As major airlines grapple with holiday flight cancellations caused by staff being stricken by the coronavirus, there is another problem looming on the horizon that could bring pain to the sector.
That is a significant pilot shortage triggered by mandatory retirement ages for those 65 years old. Long-time airline analyst Helane Becker of Cowen estimates the industry may need 35,000 to 40,000 new pilots over the next decade — to offset an increase in retirements and keep pace with travel demand.
“We have all these pilots who came on staff in the 1980s and they are approaching 65 years old,” Becker said , noting many will opt to retire at the age of 62.
Becker says if the industry doesn’t see an influx of pilots, the airlines will be forced to cut flights to smaller cities. In effect, they would miss out on sales and profits.
Other experts believe the pilot shortage will become a headwind for the industry even sooner.
“Based on a modest recovery scenario, we believe a global pilot shortage will emerge in certain regions no later than 2023 and most probably before. However, with a more rapid recovery and greater supply shocks, this could be felt as early as late this year. Regarding magnitude, in our most likely scenarios, there is a global gap of 34,000 pilots by 2025. This could be as high as 50,000 in the most extreme scenarios,” said Geoff Murray at consulting firm Oliver Wyman.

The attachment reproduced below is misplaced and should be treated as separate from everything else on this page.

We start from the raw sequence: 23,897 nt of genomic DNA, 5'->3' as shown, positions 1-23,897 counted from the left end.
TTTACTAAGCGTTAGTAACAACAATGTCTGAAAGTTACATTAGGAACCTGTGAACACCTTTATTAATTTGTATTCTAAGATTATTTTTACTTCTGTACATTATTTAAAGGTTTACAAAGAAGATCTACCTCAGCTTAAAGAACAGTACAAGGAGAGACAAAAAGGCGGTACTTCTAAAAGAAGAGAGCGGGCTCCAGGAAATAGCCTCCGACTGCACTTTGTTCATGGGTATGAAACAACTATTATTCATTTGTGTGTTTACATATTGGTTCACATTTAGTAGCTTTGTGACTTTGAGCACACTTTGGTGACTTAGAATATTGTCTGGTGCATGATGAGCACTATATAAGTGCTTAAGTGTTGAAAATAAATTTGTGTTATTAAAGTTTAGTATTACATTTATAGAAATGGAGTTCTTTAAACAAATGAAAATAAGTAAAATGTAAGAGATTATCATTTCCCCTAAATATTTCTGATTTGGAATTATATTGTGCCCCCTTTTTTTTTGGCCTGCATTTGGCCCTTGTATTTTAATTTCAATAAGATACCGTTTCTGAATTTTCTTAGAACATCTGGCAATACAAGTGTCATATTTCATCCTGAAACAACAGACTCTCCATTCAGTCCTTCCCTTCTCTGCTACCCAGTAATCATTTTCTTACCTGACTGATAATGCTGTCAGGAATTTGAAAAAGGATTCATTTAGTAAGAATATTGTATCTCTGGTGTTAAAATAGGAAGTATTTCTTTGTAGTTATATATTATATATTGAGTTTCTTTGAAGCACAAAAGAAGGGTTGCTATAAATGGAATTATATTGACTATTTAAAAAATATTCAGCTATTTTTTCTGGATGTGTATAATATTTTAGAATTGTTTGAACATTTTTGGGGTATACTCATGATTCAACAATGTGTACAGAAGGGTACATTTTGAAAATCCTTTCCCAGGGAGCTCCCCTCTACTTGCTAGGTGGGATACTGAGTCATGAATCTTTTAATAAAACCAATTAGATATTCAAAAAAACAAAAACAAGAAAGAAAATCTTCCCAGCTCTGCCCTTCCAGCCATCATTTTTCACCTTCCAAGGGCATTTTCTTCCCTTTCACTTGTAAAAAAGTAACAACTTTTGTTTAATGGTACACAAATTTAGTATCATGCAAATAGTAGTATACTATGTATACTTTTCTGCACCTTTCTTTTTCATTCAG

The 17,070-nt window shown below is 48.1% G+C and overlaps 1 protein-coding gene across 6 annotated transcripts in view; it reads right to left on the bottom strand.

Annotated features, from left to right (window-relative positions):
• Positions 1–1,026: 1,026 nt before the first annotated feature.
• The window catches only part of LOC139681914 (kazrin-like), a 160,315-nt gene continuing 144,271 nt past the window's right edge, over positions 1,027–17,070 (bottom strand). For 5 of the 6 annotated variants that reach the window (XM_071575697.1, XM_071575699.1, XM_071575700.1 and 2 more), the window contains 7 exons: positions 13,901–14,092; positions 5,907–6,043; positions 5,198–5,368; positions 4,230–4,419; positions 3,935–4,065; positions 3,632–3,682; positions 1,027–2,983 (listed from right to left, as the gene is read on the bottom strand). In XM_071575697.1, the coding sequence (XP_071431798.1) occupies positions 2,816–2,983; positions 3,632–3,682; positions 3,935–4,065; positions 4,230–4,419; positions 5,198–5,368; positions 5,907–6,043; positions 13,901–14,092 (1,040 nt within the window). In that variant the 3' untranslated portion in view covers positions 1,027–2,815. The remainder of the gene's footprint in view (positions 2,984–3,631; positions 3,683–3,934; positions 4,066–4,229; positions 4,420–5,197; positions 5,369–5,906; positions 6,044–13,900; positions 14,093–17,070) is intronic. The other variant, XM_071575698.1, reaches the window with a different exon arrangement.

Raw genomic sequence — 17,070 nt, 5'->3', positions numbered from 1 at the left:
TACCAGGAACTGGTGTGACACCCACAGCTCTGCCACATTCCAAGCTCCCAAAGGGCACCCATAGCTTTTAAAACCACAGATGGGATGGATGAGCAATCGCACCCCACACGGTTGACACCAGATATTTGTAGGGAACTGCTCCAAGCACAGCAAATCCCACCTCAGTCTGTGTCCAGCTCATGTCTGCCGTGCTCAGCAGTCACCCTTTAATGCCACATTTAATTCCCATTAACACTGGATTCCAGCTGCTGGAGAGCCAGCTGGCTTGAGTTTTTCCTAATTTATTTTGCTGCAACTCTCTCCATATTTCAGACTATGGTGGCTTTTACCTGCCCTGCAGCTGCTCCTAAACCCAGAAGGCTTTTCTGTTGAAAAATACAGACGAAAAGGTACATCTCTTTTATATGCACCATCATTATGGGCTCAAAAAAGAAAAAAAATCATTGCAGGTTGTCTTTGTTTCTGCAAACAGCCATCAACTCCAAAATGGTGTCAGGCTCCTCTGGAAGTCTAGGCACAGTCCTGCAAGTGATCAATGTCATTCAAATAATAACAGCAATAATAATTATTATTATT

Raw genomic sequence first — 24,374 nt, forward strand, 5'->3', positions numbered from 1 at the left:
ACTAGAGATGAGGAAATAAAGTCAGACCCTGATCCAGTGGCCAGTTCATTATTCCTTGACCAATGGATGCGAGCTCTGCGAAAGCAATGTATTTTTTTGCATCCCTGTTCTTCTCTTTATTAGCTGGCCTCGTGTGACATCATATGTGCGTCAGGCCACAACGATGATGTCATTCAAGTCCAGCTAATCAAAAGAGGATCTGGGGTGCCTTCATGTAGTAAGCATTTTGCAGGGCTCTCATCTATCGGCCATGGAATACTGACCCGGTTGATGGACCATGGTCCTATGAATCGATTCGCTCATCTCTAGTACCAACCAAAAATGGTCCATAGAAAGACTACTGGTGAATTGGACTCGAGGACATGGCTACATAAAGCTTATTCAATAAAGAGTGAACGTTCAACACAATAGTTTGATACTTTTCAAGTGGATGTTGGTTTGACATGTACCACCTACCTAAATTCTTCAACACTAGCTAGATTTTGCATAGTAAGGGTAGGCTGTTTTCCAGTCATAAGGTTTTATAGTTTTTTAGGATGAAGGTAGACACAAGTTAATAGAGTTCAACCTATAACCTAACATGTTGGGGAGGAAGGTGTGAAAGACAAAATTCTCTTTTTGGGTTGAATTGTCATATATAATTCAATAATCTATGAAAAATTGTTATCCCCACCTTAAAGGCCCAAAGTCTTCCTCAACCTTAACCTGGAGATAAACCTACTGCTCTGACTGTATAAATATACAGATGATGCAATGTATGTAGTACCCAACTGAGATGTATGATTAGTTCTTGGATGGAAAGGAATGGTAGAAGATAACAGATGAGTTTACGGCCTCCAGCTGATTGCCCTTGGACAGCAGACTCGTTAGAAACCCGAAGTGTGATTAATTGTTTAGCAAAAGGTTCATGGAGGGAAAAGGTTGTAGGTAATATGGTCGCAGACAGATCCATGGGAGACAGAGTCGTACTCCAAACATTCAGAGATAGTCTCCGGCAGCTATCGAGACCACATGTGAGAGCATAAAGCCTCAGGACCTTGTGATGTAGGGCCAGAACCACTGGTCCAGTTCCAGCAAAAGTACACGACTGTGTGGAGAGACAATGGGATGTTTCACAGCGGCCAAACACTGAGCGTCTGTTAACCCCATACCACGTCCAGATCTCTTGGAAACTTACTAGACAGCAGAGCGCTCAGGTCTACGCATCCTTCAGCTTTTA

In the meantime, building a pipeline of new pilots is on the back-burner for an airline industry just trying to survive the peak holiday season during a global pandemic.
There were 7,624 flight delays on Thursday and 2,623 cancellations, according to FlightAware, as airlines see their staffs plowed through by the pandemic. The travel chaos commenced in the days leading up to Christmas, and has shown little signs of abating. In fact, some major airlines have begun proactively cutting flights.
Surprisingly, shares of major airlines Southwest Airlines, United Airlines and Delta Air Lines have gained an average of 4% over the past five trading sessions even in the face of the travel mess. JetBlue shares are down 1%.
Says Becker, “I think he fourth quarter started off OK. I think people are shrugging off the Omicron variant. I think every time one of these variants occur, every successive one hasn’t been as bad as the one prior. Demand is still strong.”